The Death Rays of the Greeks (Another Cool Olympic Thing)

Did Archimedes get the idea for his ship-destroying death ray while watching the Olympics? Did he hang around the Temple of Hestia? And what’s the Gilligan’s Island connection?

#ParisIsComing. The Paris Olympics will take place July 26-August 11– mark those sixteen days of glory on your 2024 calendar. I’m gearing up, so to get you in the mood, I’ll be sharing some preliminary posts over the next few months.

Today is all about the torch lighting. I might call it the torturous trail to the torch or the traditional tale or the tantalizing tutelage, but let’s just call it a blog post for now.

Did He or Didn’t He Burn Down the Roman Fleet?

Archimedes was a pretty smart guy, a scientist and philosopher who lived in Syracuse during a time after the Golden Age of Greece, just as the Romans were starting to expand their territory. Archimedes was considered a Greek, even though Syracuse is on the island of Sicily, located right off the coast of Rome. You can probably guess, therefore, who was involved in the Siege of Syracuse that took place from 214 to 212 BCE. Good ol’ Archimedes helped fend off the Romans for months on end.

Giulio Parigi’s 1599 painting of the “claw of Archimedes,” Wikimedia.

Our Greek (Sicilian) scientist invented several successful anti-siege weapons, including one called the “claw,” which was a combination crane and grappling hook. Because Archimedes was super good at geometry and its uses in levers, pulleys, and architecture, he devised other weapons that launched stones and projectiles as well as fortification walls that were hard to scale.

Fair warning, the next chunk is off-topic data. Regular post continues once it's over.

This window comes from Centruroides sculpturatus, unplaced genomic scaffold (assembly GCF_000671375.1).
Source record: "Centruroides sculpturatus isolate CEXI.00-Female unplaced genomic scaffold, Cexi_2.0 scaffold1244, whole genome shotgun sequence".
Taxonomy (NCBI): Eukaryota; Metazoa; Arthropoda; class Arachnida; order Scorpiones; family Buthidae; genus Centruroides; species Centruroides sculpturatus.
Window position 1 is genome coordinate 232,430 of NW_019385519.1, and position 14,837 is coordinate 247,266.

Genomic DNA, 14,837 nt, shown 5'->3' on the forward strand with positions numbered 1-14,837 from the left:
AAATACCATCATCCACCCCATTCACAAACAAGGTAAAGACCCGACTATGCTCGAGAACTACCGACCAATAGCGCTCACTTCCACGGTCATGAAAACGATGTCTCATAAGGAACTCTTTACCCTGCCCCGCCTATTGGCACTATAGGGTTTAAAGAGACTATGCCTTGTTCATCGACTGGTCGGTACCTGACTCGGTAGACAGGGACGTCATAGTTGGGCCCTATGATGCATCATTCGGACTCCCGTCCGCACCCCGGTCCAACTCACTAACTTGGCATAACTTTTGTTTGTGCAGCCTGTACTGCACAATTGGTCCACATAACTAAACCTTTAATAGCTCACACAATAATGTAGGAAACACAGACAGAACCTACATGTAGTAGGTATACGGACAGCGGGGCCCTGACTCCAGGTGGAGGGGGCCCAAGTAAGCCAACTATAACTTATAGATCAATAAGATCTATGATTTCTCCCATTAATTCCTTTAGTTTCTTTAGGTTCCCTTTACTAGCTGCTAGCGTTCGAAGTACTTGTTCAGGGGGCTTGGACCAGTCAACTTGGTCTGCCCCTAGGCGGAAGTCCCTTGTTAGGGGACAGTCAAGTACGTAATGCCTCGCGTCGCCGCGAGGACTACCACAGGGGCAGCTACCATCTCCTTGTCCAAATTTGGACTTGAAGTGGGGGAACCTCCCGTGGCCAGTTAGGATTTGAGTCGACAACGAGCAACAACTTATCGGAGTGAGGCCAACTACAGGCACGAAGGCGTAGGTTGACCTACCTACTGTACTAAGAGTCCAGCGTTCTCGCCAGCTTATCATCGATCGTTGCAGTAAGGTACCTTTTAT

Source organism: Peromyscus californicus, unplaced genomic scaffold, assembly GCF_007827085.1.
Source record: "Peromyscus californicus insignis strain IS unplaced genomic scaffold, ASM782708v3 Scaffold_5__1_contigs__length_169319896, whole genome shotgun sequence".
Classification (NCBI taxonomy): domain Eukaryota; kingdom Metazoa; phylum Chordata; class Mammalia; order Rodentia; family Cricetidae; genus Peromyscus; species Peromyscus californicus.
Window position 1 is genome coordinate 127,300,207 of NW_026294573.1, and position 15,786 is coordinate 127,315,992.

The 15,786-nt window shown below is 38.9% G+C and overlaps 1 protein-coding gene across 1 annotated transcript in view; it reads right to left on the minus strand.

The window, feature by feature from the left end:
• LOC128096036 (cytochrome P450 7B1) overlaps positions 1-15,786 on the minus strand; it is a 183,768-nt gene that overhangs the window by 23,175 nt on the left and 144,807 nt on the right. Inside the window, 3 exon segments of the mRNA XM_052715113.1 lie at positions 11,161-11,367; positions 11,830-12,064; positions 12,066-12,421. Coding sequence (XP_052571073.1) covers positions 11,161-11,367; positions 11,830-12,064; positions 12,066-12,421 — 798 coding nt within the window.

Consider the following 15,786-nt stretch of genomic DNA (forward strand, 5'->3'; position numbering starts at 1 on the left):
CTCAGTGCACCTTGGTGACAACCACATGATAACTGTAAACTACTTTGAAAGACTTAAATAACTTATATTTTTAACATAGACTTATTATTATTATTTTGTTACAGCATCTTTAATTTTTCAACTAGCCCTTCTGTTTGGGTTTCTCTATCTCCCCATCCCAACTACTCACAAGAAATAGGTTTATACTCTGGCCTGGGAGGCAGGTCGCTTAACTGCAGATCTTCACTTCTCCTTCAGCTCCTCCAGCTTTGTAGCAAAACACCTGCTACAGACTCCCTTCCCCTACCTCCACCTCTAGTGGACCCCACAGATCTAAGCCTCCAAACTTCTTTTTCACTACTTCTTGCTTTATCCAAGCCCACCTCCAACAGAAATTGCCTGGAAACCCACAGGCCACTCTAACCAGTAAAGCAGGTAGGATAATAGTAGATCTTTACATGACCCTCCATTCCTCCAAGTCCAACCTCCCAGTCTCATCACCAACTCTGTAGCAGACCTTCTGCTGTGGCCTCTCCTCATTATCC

One particular legend of the Siege of Syracuse involves his use of a parabolic mirror–this is where the Olympics connection comes in. The story goes that he had the Syracusians build this giant curved mirror. The scientists of the day knew a lot about optics, and, in fact, a predecessor mathematician called Diocles had written about the properties of light and curved objects in a text called On Burning Mirrors. Kind of gives it away, doesn’t it?

Movie Poster from DVDLady.

The story passed down is that Archimedes used this giant parabolic mirror to generate giant beams of sunlight which set ships on fire. Sounds like ancient lasers to me! In one of those Roman movies that they churned out in the 1960s, Rossano Brazzi uses this contraption to great effect. Meanwhile, sultry Tina Louise — yes! Ginger from Gilligan’s Island — dances around in a diaphanous gown. This must be how Ginger became a famous movie star.

Historians have had a lively debate over whether this actually happened. Archimedes never wrote about it, while he was known for writing about many other things. Still, even after his success against one fleet, the siege went on and he died in the ensuing battles. Perhaps he had other things on his mind than bragging about his success with parabolic mirrors.